If the soft takeover isn't your thing, feel free to uncheck the boxes. I just don't like surprises when I'm twisting knobs, nawmean?
FX 3 on A and B are toggles, sorry. It's the only way I could figure out how to make those buttons work.
The 3 buttons between the FX 3 ons are what I like to call a snapfader. Press left to snap left, right to snap right. Center to reset. The buttons above those are for muting deck A or B. Chuh!

Enjoy the mapping, let me know what you think. If you have any problems, please feel free to leave a comment and I'll get back to you within 24 hours. And if the link is down, let me know and I'll put it back up.


4/10/2011 - UPDATE: I have changed a few things around with the mapping, check out this new picture. I added loop size inc/dec, an EQ low kill, browse button, browse pitch wheel, dry/wet on the mod wheel. Everything should be self explanatory in the picture. Hit the link below for the new .tsi file. Thanks for reading!

Sunday, January 23, 2011

How-To: Interface TouchOSC with Windows Vista

So I've been working with Ableton Live for a month or two now and have come to realize just how important it is to have a MIDI controller. Doing everything by hand with the keyboard and mouse really sucks ass.

Enter TouchOSC, brought to you by Hexler.
I watched a few YouTube videos and immediately downloaded the app for 5 whole dollars.
I soon came to find that I needed a program called OSCulator to get TouchOSC to interface with OS X.
Not to worry, my Google-Fu is strong. This is a tutorial on how to get your TouchOSC to work with a PC. It took me a very long time to find everything I needed to make it work, so I hope this helps!

What I aim to do here is give you the easiest and fastest way to get TouchOSC up and running on your Windows PC and save you the full DAY I spent trying to figure out how to get it to work.  This is going to take some time and some effort, so sit the fuck down and read this shit all the way through FIRST. Then you can start clicking links and shit.

Here's an outline of the instructions we'll be going over. You should already have the software you're attempting to interface with downloaded and installed and ready to go. (Ableton Live, Traktor, Virtual DJ, etc.)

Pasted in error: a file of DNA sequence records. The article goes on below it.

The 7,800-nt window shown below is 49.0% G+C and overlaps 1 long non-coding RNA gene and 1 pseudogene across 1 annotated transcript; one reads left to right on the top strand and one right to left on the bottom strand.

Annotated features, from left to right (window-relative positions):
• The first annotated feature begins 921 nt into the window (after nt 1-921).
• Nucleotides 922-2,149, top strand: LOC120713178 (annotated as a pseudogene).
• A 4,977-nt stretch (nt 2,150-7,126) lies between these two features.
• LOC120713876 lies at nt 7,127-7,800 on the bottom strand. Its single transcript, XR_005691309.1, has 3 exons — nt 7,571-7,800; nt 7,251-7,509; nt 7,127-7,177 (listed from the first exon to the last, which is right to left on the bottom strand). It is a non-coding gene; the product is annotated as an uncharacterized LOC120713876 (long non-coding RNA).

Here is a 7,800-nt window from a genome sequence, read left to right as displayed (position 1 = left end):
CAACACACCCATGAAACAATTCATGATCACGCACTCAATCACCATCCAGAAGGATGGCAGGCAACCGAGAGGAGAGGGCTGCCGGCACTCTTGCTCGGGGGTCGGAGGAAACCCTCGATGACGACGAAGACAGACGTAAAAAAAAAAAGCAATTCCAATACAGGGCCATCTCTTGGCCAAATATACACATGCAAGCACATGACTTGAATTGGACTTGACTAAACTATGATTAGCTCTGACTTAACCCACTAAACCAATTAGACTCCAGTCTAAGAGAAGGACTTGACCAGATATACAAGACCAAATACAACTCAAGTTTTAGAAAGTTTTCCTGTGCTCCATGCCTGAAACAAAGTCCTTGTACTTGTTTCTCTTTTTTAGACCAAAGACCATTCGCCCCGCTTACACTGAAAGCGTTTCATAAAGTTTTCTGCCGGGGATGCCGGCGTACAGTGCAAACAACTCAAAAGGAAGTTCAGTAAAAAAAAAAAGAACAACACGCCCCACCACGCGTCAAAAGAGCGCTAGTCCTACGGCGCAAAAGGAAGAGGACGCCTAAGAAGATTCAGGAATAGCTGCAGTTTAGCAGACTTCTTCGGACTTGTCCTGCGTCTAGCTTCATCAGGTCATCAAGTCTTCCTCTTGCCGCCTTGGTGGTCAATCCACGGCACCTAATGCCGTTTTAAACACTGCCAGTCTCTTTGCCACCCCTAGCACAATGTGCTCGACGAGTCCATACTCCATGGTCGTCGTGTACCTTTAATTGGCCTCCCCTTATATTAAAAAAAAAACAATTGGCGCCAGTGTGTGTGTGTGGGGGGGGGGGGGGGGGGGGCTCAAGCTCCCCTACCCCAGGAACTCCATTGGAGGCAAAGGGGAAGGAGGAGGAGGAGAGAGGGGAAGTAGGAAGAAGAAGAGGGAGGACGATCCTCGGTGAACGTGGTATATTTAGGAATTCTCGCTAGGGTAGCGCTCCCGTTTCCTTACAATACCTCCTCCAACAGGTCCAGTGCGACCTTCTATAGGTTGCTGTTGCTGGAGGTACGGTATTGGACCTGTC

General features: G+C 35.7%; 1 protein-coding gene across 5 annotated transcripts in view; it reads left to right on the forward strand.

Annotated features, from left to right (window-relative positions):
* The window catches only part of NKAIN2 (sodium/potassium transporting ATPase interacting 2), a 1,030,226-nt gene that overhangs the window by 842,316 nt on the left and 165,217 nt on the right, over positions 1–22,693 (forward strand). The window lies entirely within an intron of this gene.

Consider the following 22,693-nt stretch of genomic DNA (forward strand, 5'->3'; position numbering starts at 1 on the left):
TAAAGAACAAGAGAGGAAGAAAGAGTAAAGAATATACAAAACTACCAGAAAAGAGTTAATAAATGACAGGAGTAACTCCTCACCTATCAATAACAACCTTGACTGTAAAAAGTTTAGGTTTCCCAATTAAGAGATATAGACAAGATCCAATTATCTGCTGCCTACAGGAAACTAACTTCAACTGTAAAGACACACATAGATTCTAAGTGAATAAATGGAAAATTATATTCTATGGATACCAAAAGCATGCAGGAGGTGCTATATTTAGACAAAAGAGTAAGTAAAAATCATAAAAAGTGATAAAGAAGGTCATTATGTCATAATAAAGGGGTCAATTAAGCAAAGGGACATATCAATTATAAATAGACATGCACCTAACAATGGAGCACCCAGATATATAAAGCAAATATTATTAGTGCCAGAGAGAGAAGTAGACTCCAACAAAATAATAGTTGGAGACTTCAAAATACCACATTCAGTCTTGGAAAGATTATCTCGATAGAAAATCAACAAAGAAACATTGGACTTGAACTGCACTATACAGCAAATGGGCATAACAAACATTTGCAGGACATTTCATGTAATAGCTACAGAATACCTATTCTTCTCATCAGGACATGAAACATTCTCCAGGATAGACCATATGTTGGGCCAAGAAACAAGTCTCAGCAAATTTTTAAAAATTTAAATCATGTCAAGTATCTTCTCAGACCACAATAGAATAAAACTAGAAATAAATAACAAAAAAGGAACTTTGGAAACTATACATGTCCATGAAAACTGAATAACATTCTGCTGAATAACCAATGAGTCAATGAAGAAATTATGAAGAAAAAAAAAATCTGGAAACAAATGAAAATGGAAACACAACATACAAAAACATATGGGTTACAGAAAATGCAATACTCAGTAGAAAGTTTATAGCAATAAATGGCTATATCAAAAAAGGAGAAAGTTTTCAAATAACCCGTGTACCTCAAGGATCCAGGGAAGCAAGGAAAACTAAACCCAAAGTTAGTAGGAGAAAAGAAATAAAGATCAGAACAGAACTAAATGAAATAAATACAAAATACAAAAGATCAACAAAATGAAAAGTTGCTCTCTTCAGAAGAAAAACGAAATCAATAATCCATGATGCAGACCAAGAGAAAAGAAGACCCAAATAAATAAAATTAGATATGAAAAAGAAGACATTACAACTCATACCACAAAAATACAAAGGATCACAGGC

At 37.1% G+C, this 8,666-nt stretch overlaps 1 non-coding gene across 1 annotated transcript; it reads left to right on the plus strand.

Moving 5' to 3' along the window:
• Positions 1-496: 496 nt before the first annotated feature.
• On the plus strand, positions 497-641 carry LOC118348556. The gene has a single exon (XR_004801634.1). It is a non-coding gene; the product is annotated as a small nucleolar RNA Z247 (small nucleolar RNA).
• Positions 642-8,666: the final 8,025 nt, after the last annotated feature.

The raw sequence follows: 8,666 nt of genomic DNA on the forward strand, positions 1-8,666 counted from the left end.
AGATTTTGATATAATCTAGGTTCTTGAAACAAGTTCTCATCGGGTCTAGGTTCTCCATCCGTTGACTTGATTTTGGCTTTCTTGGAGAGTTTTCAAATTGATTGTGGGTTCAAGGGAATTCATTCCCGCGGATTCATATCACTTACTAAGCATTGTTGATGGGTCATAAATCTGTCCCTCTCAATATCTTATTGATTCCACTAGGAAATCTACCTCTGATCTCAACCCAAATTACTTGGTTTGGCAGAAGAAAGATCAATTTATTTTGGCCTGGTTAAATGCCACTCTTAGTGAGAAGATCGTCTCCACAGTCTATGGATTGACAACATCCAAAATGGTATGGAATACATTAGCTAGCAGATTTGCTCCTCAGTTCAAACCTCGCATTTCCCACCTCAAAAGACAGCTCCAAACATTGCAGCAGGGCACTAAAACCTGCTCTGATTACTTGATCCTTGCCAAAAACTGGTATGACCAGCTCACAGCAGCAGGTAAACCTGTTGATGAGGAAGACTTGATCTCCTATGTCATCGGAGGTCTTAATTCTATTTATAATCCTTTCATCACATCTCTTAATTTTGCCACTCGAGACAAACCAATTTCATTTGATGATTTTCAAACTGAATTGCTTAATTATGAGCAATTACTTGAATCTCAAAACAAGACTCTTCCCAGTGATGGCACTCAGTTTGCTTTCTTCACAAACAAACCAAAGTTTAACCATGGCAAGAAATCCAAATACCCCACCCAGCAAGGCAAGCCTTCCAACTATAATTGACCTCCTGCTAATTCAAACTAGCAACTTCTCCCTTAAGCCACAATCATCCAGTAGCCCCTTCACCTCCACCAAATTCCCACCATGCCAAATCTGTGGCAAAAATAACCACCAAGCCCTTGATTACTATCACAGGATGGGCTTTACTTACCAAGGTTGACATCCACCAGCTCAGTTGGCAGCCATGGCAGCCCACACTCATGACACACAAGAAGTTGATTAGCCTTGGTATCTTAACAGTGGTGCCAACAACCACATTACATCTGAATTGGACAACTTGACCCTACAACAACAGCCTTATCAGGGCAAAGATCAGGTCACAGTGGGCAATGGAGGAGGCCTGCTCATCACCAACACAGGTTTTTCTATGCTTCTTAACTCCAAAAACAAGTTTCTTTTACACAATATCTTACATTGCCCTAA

1. Download TouchOSC to your iDevice (I'm using a 2nd generation iPod Touch for this.) from the Apple Store and set it up. This can be a little tricky, what with finding the personal IP address for your computer.
  2. Download the .rar file here. This contains all of the installers and files you will need, including the stock templates and the PD conversion tool.
  3. Install MapleVMCv356.exe FIRST. You will need to restart your computer after this is installed.
  4. After restarting your computer, install "Pd-0.42.5-extended-windowsxp-i386.exe" and put a shortcut on the desktop. This program is called Pure Data. Later on, we will be converting your custom TouchOSC layouts into PD files for interfacing. You will need this program running in order for the devices to communicate with one another.
  5. Here's where it gets a little bit tricky. So far, we've installed Maple and its audio drivers, letting us trick Pure Data into sending MIDI in/out to whatever software we're using. Now you're going to use "touchosc2pd.jar." All this does is takes your layout file (.touchosc) and turns it into something Pure Data can use (.pd)
  6. After you've run your .touchosc file through touchosc2pd, open PD-Extended and then open your layout file. Once the layout is open, click "Media," then "MIDI Settings..." and set your output device to "Maple MIDI Out: Port 1." You are now sending an OSC signal from your iDevice to the Maple MIDI drivers, being translated by Pure Data. Now the only thing you have left to do is set your input ports on whatever software you're using.

Here's what your MIDI device preferences should look like in Ableton Live 8.
Make sure your "Track" and "Remote" settings are switched to ON and the INPUT channel on the software you're trying to control matches the OUTPUT on Pure Data.

This is how I got TouchOSC to work on my Windows Vista machine.
Please leave a comment if you have any questions or if any of the links are broken, I'm really only doing this so other people won't have as much trouble as I did getting this to work.

Special thanks to Hexler for creating TouchOSC and the PD patcher tool. Thanks to the Pure Data, Maple, Ableton Live, Traktor Pro, and Apple teams for making such awesome shit that we can play with.